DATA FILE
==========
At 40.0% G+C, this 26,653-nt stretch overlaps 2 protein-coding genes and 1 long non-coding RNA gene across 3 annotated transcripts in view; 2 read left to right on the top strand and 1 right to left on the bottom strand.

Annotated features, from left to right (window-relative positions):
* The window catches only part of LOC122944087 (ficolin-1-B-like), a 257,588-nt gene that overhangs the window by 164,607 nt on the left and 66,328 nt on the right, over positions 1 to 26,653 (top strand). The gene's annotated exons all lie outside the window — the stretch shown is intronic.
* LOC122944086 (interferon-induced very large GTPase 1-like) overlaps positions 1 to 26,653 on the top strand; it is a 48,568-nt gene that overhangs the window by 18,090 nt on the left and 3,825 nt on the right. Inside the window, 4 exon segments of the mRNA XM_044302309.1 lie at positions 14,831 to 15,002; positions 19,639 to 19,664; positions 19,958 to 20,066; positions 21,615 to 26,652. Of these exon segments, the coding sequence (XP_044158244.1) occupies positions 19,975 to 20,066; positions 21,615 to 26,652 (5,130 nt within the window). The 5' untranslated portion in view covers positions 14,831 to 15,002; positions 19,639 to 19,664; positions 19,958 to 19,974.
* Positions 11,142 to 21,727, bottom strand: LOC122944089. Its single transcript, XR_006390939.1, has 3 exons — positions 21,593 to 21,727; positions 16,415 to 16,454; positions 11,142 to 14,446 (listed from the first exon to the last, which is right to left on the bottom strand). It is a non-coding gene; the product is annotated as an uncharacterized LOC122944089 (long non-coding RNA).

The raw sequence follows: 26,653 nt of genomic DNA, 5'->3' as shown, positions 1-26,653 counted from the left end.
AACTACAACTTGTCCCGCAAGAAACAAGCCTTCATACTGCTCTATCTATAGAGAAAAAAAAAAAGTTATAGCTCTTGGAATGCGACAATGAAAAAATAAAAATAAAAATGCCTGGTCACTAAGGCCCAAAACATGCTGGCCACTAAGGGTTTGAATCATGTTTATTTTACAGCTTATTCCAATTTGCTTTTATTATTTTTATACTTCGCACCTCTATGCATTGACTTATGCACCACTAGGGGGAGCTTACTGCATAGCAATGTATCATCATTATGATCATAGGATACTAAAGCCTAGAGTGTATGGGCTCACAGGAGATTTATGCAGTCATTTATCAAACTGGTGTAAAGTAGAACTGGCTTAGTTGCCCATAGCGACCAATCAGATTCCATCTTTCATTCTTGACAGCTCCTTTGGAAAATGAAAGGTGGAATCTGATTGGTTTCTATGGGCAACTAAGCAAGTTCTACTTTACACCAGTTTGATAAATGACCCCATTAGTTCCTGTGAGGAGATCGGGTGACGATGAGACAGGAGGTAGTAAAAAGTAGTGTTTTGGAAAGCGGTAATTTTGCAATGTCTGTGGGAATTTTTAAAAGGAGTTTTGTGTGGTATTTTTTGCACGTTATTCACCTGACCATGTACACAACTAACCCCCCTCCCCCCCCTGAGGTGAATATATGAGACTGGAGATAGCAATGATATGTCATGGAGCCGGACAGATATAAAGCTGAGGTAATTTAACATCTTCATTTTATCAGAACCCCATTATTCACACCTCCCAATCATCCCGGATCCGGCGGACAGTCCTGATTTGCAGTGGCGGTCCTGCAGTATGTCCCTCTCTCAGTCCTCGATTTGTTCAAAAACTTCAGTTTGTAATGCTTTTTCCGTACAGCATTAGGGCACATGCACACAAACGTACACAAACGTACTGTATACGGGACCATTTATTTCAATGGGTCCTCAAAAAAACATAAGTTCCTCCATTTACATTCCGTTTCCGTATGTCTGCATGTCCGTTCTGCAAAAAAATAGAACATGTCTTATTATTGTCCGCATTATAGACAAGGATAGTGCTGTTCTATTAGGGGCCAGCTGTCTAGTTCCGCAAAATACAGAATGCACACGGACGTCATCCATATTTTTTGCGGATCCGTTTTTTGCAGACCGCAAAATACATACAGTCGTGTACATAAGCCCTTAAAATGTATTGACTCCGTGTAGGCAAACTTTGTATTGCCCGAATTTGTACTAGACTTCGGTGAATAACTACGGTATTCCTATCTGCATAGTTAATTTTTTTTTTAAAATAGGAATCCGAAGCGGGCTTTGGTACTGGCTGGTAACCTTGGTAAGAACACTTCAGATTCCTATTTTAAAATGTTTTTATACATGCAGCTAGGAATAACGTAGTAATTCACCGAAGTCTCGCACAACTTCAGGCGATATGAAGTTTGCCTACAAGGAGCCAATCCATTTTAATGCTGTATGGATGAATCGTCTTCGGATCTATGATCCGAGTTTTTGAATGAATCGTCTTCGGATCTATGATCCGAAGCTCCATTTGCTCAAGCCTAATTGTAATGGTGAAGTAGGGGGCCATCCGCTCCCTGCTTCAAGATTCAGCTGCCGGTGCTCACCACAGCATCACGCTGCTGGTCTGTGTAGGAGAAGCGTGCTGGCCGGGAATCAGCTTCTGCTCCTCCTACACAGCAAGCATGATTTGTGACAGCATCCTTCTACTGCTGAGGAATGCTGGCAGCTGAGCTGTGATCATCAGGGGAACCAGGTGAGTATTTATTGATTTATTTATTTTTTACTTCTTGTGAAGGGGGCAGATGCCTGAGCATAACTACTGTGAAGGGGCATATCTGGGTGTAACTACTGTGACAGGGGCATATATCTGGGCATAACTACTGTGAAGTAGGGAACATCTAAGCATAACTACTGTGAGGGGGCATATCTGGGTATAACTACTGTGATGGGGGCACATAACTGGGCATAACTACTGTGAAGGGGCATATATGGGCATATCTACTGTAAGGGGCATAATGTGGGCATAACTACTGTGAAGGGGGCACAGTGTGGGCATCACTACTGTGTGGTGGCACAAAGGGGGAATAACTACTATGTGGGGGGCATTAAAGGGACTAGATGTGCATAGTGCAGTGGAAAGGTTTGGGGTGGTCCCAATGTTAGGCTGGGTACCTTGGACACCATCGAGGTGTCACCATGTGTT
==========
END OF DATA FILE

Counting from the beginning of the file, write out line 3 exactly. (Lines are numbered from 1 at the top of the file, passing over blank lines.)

* The window catches only part of LOC122944087 (ficolin-1-B-like), a 257,588-nt gene that overhangs the window by 164,607 nt on the left and 66,328 nt on the right, over positions 1 to 26,653 (top strand). The gene's annotated exons all lie outside the window — the stretch shown is intronic.